GM: So will this be billed as a Jethro Tull tour?
IA: I have three U.S. tours booked this year, and like all the tours I’m doing, they are essentially best of Jethro Tull tours with accompanying video productions. We’ll be using a multi-media approach. It’s not conceptual because there’s no overarching storyline or concept to it. It’s simply well known Jethro Tull material in most cases. We’re not reaching into the far corners of the more esoteric, not universally liked Jethro Tull catalog. It will be the more well known stuff that the audience enjoys and that we enjoy playing.
GM: Is it under the aegis of an Ian Anderson tour?
IA: It will say Jethro Tull — actually, “Jethro Tull by Ian Anderson.” I have my name in the mix and Jethro Tull is the repertoire that we’re playing exclusively. Music I wrote for the band and recorded over the years. But I’ve felt for a long, long time that it’s rather disingenuous to refer to a band in which there have been so many different members over the years. Then there were some members who were with the band for several years, like Martin Barre who was with the band for like 50 years, or whatever it was. People have their favorites, a certain album that they liked and the band that played on it. But it was an ever-changing group of people. That process of musicians changing began within eight months of the band becoming Jethro Tull. It’s been a constant process of changing band members. The last ten or twelve years have been the same guys that I’ve played with. They’re actually the longest-serving guys that have played that material.
GM: Do you have your own favorite Jethro Tull album?
IA: Well, the first album that I originated in terms of songwriting, and which had a more eclectic approach was our second album, “Stand Up” in 1969. That album was important for me because it allowed me to step into a more creative role in learning about studio recording and taking on that role of being the technical producer of the music. “Aqualung” is another favorite because of the obvious commercial success, although it was never a big hit out of the box. It sold consistently and strongly over the years. It’s commercially the band’s most successful record. It introduced a degree of contrast and dynamics in the music under the album umbrella by adding more variation. There were quite a bit of acoustic numbers which I’d usually record in the studio myself, with the band doing overdubbing on some bits later on. So that was more of a singer/songwriter album with the heavier rock component as well. “Thick As A Brick” is another favorite, because of its elaborate and slightly brave and real nature. “Songs From The Wood” from ’77 is another, one which embodied a lot more elements of folk heritage — not necessarily in the music, but in my origins as a Briton and in the elements of music and culture that I could bring into it. There was very little music that you can say was inspired by black American blues or jazz. That’s not necessarily a good or a bad thing; it’s just that “Songs From The Wood” is a very European album, which many people would consider a quintessentially English album, musically speaking. The Scottish and Irish components are in there as well.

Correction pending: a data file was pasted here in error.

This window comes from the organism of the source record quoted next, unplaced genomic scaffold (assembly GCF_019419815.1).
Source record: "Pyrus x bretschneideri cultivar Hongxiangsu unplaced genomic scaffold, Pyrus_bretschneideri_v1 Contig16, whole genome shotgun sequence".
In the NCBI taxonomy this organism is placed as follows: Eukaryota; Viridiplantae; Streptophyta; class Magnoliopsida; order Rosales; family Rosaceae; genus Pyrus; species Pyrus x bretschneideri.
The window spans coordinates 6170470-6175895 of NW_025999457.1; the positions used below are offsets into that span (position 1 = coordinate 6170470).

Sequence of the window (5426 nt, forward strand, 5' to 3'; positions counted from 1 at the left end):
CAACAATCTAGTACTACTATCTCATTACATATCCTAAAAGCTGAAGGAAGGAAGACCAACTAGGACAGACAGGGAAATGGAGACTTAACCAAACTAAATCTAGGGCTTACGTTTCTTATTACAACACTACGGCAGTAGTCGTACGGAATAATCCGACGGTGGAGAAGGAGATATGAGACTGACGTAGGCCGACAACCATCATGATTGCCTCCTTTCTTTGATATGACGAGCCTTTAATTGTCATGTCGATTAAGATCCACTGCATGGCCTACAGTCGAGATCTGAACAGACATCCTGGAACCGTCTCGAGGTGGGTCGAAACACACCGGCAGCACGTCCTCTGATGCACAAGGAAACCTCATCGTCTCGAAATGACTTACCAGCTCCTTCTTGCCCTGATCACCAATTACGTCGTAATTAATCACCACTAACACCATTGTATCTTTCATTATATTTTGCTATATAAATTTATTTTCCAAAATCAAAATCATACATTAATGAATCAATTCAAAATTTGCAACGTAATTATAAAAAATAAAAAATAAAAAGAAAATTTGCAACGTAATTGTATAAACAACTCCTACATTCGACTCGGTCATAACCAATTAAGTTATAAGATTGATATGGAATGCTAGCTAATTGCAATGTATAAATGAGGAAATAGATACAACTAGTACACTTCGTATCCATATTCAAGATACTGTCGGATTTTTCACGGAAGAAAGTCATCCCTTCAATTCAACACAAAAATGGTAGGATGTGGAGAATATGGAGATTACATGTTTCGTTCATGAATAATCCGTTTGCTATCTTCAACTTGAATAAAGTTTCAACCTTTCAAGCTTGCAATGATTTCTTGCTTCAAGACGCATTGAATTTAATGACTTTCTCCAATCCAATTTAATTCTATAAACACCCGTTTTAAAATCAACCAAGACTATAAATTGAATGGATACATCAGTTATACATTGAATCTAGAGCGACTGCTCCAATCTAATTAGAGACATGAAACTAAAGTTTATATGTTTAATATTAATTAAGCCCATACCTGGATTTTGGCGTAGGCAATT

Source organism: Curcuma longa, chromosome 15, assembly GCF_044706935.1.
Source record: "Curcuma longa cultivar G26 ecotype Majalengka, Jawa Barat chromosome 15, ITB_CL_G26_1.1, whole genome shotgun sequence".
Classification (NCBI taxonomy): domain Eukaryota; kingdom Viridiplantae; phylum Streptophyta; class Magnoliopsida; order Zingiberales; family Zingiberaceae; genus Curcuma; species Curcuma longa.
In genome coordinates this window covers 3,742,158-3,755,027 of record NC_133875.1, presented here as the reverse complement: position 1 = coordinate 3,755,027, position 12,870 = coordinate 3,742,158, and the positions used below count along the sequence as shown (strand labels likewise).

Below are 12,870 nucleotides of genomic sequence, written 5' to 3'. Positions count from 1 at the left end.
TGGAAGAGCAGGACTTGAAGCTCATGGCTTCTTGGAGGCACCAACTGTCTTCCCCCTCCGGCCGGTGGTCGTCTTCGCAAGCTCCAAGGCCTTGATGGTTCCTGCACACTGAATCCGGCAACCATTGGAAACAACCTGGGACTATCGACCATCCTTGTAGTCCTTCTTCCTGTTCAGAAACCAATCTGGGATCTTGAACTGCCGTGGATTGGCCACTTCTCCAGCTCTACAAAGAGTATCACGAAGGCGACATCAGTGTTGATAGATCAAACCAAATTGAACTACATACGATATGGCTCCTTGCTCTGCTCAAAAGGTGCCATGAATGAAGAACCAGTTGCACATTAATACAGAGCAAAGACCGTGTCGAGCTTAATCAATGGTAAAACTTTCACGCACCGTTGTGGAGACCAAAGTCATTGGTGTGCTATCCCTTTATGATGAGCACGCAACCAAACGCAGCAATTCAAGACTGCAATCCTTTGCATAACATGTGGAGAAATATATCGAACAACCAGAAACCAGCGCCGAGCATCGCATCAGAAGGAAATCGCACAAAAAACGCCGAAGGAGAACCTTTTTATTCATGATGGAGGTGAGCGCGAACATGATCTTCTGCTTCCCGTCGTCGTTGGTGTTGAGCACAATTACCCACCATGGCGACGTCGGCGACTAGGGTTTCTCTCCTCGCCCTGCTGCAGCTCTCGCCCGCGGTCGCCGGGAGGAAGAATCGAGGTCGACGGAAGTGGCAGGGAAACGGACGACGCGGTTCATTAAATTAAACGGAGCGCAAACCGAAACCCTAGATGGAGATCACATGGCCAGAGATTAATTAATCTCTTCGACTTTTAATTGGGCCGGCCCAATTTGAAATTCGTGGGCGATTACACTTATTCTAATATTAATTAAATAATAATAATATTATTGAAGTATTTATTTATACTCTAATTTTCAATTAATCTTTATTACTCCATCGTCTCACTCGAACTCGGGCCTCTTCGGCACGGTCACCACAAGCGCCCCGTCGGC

GM: You have so many different musical interests it seems, from the classical to the folk to elements of jazz, blues and, of course, pure rock. Do you find yourself pulled in a lot of different directions when you start to scope out your projects?
IA: I began as a child listening to the various kinds of music around me, from church music to Scottish folk music, and then became aware of big band jazz, the wartime jazz music that my father listened to. Count Basie and Glenn Miller and all these guys that brought me my memories from childhood. And then as a teenager, I discovered pop music, and fairly soon I discovered blues and then jazz. It was hard, because they weren’t commercially available. You had to struggle to find records you could buy in order to hear it. It was a real effort. We weren’t living in the convenient era of the internet where a few key strokes will stream or download almost anything that’s ever been recorded. Back then you had to work hard to find the music, so that made it more of a prize when you discovered some new black American folk blues artist. I remember the joy of discovering Sonny Terry and Brownie McGhee on an album and saving up to buy it. We had to save up with one or two other people because none of us had enough money to go buy an album ourselves. (laughs) So we had to buy records when we could.
GM: Speaking of which — how did you narrow down the vast array of potential material that you used on “The String Quartets?” Was other material recorded as well?